The first Chinese in Canada were artisans and traders who arrived in 1788 in the Nootka Sound area of British Columbia. Chinese gold prospectors from San Francisco founded Barkerville, British Columbia, in 1858. Thousands of young men from China arrived in the 1880s to work on the building of the Canadian Pacific Railway. The Government of Canada imposed many restrictions and regulations on immigrants from China, including a head tax.
In 1885, after the completion of the CP Railroad, the Government of Canada passed the Chinese Immigration Act. This act was intended to limit the entrance of Chinese immigrants to Canada by charging each immigrant with a head tax of fifty dollars. This tax was mandatory for all Chinese citizens entering Canada except for a small number of groups that were exempted from this tax, which included: diplomats, tourists, merchants, "men of science", and students. The head tax steadily rose to $100 in 1900 and finally to $500 in 1903.
This tax was abolished in 1923, and replaced with the Chinese Exclusion Act, which essentially closed the doors to the Chinese by restricting their admission to Canada. The Chinese citizens who had already entered Canada before this date were ordered to register with the government under this legislation. The government of Canada repealed The Chinese Immigration Act in 1947 and allowed Chinese immigrants to enter Canada without the payment of a head tax.
Research at Library and Archives Canada
Head Tax Certificates
Certificates were issued to each immigrant upon entry to Canada. These could also replace lost entry documents. The certificates were retained by the immigrant, not by the Government of Canada.
The main certificates were:
Library and Archives Canada holds only a small sample collection of the certificates. However, the certificate number and amount paid were recorded in the General Registers of Chinese Immigration, which are described below.
General Registers of Chinese Immigration
Library and Archives Canada holds the General Registers of Chinese Immigration (RG 76 D2a), created at the headquarters of the Chinese Immigration Service in Ottawa. These registers list all immigrants of Chinese origin arriving in Canada between 1885 and 1949. Some entries for residents arriving in Canada date back to 1860. The names in the registers are arranged numerically by serial number, in approximate chronological order by the date the notice of the immigrant's arrival was submitted to Ottawa. They include information such as:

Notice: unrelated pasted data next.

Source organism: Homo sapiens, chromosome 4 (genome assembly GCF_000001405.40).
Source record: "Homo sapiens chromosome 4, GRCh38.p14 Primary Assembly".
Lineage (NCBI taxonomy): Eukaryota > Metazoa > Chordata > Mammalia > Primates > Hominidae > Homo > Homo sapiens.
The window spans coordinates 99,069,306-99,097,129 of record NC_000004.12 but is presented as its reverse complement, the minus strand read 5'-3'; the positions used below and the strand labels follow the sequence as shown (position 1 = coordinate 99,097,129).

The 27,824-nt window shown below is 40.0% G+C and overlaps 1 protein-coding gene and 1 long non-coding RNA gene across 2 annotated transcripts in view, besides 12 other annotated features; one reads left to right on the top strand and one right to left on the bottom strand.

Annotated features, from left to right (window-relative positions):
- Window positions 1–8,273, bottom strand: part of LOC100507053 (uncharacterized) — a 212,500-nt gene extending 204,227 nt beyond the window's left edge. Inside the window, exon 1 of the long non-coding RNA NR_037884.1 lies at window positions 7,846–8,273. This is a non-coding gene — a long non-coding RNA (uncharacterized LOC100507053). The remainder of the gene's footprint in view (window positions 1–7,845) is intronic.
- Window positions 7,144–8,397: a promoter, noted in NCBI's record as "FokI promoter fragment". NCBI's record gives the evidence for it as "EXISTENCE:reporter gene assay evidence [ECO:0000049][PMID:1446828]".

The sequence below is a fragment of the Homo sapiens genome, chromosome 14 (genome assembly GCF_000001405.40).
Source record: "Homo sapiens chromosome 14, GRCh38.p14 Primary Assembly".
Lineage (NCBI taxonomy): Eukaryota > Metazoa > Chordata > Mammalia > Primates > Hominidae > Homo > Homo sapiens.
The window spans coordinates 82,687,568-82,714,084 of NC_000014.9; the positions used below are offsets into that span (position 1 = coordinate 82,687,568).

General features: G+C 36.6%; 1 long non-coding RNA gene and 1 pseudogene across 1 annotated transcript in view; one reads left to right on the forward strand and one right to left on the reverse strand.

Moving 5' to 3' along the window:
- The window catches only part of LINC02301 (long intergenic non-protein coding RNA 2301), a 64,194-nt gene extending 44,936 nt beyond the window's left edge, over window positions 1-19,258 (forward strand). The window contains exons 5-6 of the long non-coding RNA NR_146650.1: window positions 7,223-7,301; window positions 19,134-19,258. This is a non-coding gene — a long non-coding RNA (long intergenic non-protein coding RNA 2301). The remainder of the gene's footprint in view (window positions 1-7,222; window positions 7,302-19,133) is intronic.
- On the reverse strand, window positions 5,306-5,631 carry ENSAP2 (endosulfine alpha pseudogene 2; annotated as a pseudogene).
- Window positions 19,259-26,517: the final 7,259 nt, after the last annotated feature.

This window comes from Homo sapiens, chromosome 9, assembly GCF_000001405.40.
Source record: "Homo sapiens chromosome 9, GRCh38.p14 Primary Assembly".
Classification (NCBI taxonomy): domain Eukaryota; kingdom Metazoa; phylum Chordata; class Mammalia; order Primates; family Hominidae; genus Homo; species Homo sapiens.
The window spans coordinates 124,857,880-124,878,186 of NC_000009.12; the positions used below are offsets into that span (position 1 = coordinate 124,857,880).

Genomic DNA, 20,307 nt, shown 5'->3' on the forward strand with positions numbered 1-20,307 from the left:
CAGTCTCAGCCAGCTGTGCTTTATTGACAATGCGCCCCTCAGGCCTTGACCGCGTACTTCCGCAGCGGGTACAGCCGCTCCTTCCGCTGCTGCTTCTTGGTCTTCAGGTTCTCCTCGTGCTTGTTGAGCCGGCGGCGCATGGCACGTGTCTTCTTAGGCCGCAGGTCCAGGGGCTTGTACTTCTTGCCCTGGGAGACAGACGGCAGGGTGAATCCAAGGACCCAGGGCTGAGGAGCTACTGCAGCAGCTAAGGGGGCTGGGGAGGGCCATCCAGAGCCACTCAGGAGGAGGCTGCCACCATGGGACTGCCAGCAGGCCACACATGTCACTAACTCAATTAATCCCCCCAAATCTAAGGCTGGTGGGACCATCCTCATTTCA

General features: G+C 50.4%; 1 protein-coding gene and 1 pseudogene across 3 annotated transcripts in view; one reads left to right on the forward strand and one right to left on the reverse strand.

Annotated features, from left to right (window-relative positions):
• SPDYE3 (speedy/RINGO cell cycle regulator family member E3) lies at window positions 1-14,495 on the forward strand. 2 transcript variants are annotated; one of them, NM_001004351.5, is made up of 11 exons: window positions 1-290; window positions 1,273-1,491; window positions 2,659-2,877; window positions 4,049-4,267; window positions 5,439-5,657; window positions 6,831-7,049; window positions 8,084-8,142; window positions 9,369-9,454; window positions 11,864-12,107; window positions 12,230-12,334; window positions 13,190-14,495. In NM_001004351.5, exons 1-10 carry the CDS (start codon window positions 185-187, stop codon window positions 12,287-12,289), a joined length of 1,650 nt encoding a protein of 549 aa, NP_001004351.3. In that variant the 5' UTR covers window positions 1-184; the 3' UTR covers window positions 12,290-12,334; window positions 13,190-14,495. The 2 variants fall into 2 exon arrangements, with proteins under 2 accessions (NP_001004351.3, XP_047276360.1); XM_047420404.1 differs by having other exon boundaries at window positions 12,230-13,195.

The registers have been digitized and are available online. The use of this digitized database is facilitated by a name index.
Port of New Westminster Register of Chinese Immigration
In 1885, the collectors of customs were designated as Controllers of Chinese Immigration with responsibilities to register Chinese immigrants, collect the head tax and issue identification certificates. The Port of New Westminster Register of Chinese Immigration (1887-1908) (RG 76 D2bi) contains names of Chinese immigrants who registered and paid the head tax at the port of New Westminster, British Columbia, in the years 1887 to1898, 1907 and 1908. This is the only port register known to have survived. Names in this register should also be found in the Chinese General Registers of Immigration created by headquarters in Ottawa. The names are arranged in numerical sequence by declaration number. The register has been digitized and is available online. The use of this digitized database is facilitated by a name index.